Bilang Filipinas: Why cultural statistics?
By B.P. Tapang, Jr.
The Philippine Development Plan 2017-2022 has a full chapter on “Promoting Philippine Culture and Values.” Reaching advanced creative excellence requires permeating “public consciousness as the foundation of a globally-competitive knowledge economy.” The plan recognizes our need to develop Filipino creativity toward a culture-based industry and creative economy, foster an entrepreneurial spirit that values intellectual property, and one that treasures the arts, science, technology, and innovation.
At the moment, however, the targets identified in the Philippine Development Plan are still “to be discussed.” The targets could not be set—and this is a gap that the Plan recognizes—because there is, as yet, no up-to-date baseline upon which to base those targets. And baseline depends on data that still need to be obtained from a national survey. But prior to data collection those indicators and targets (and each of the “industries” in our creative economy) need to be elaborated in more concrete terms that, to be useful, translate themselves to statistical levels of measurement, i.e., to nominal, ordinal or interval data.
The law mandates the National Commission on Culture and the Arts (NCCA) to collect statistical and other data reflecting the state of the country’s cultural conditions to serve as basis for formulating cultural policies. Included in the legislative agenda of the Philippine Development Plan is elevating the NCCA to become the Department of Culture, and establishing offices for culture and the arts in the local government units “to protect and promote local cultural heritage and arts.”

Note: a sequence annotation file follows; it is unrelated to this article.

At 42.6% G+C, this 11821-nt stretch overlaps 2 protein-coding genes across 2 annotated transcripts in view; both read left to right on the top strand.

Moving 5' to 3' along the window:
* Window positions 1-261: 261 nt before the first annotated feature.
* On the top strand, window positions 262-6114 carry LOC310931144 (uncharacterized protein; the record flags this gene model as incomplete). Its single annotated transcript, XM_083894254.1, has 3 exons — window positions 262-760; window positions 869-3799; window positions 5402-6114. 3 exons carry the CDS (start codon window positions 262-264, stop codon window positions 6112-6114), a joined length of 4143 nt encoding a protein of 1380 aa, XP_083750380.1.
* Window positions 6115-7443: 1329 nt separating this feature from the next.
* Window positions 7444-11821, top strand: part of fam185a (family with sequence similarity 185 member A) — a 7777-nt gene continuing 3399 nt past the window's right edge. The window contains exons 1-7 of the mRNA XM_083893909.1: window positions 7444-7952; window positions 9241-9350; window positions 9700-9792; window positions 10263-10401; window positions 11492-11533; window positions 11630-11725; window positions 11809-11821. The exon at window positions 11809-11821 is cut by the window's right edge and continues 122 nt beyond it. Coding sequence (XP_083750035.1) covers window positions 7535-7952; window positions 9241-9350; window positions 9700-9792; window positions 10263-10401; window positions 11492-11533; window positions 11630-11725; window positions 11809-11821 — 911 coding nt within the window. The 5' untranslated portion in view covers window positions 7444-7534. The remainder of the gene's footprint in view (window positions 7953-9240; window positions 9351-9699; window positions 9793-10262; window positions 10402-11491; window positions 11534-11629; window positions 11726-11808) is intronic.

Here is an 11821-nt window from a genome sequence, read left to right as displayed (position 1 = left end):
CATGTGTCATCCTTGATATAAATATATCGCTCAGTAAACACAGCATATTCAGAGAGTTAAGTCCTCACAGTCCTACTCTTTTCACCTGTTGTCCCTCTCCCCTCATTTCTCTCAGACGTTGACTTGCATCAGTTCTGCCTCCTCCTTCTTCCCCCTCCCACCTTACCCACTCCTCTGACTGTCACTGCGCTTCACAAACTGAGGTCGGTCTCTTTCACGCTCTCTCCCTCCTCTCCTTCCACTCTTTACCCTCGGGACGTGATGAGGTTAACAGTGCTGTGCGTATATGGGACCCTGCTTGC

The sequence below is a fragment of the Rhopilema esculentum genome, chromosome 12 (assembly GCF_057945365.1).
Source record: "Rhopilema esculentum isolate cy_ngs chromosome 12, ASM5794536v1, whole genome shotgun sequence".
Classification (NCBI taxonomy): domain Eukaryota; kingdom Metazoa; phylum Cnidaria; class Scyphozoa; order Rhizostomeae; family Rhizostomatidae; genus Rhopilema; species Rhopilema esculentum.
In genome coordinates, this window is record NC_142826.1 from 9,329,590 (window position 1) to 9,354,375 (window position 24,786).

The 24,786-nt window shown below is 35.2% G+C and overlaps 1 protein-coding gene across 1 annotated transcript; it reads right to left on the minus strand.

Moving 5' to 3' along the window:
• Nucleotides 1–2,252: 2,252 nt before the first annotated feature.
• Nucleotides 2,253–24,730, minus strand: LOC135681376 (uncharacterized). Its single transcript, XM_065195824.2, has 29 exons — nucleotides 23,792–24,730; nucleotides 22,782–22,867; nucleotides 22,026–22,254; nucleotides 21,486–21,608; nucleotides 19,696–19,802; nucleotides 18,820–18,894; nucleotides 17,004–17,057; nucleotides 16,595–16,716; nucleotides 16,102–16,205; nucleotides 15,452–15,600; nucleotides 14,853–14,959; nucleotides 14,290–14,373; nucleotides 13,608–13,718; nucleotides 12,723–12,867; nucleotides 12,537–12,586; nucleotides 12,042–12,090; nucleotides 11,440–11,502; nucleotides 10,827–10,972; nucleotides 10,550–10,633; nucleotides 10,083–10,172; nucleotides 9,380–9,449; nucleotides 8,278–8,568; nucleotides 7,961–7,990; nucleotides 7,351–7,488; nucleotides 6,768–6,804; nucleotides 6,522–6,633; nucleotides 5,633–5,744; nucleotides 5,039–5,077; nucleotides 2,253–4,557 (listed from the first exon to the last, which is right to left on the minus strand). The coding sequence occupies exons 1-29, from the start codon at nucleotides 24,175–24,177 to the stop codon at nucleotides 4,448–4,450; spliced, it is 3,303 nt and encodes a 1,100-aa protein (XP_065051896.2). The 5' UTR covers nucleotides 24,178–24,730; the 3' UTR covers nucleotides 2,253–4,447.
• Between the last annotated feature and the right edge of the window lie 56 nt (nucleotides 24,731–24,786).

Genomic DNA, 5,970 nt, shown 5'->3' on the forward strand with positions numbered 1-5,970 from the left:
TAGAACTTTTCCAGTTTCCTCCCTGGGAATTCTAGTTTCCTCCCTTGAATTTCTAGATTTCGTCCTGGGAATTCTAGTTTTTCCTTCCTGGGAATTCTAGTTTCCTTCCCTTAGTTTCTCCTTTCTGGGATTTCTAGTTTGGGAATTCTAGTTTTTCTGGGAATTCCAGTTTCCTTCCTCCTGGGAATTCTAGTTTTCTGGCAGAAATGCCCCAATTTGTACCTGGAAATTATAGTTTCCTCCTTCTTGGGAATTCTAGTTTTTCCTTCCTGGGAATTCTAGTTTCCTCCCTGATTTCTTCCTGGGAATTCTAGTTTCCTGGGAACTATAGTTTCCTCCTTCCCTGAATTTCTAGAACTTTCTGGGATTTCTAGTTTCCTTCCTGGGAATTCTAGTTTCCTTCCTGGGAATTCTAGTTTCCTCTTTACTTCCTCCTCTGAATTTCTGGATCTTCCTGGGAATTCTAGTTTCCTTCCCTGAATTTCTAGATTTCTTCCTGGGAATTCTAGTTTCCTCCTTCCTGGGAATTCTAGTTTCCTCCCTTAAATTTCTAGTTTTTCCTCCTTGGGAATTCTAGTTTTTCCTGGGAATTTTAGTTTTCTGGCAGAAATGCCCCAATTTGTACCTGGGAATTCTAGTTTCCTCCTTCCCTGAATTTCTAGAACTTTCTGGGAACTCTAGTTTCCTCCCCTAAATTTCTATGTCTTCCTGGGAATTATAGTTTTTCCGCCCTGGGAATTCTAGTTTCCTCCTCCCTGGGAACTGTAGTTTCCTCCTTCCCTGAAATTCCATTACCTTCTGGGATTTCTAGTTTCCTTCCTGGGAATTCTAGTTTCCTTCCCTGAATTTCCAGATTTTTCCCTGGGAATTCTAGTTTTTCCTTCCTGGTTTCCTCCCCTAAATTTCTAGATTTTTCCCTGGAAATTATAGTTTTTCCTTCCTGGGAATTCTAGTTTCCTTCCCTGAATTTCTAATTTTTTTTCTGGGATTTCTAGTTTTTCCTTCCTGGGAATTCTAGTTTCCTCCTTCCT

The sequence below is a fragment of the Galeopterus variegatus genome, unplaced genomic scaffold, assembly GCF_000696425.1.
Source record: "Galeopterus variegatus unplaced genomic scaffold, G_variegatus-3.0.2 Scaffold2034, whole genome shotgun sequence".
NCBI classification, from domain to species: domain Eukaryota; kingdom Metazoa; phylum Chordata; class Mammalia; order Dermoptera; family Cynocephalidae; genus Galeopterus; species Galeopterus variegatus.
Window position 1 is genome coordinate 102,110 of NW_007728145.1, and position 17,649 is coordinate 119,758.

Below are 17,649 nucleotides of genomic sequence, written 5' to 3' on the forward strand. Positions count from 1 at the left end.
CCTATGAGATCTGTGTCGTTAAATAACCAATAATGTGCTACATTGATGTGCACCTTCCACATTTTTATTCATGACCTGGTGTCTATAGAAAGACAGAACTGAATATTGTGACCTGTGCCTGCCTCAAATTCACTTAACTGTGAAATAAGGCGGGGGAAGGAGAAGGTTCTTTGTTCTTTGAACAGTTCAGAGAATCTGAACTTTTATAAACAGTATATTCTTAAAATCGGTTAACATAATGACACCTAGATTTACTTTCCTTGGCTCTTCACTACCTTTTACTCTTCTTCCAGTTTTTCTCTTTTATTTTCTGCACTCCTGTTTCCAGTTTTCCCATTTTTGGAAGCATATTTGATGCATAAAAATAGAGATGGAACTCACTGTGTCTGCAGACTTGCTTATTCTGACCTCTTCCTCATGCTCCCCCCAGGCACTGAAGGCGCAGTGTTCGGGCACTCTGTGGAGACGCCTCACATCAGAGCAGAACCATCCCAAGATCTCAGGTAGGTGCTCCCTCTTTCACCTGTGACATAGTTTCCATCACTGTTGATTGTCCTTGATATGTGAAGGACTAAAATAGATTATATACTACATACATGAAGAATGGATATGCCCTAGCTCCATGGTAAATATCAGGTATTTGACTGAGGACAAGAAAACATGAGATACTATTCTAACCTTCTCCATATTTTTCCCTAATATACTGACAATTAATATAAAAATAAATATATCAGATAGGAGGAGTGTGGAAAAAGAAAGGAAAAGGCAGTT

The UNESCO Institute for Statistics points out that cultural statistics formalize “what is (still) currently viewed as an informal sector” so that its contribution to the economy and to society is finally acknowledged. When cultural statistics are collected and analyzed, a more systematic approach can allow creative industries to flourish and culture to take center stage in constructing economic and social policy. Quantitative data allow us to appreciate the multiplier effects generated by the economy of culture and its positive impact on employment.
The 2009 UNESCO Framework for Cultural Statistics organizes the creative industries into domains for purposes of cultural statistics work, and provides suggestions as to the possible sources of the data on these domains: Cultural, Related, and Transversal. The local version, based on UNESCO’s, is the Philippine Cultural Statistics Framework (PCSF).
The Philippine creative industries that have been identified (Heritage and the Arts; Architecture and Design; Audio-Visual; Printing, Publishing and Print Media; and Creative Services) fall under what UNESCO classifies as “Cultural Domains” and may represent the minimum set of core cultural domains. Parallel to but separate from the cultural domains are the “Related Domains” of Tourism, and Sports and Recreation. While they are not generally considered as cultural activities, they contain elements that may have a cultural character that can apply also to both the cultural and related domains. The “Transversal Domains” include not only our intangible cultural heritage (e.g., oral traditions and expressions, rituals, languages, and social practices), but also education and training, archiving and preservation. And there are, finally, those industries still considered transversal that facilitate or enable the creation, production, transmission, dissemination and distribution of cultural goods and services.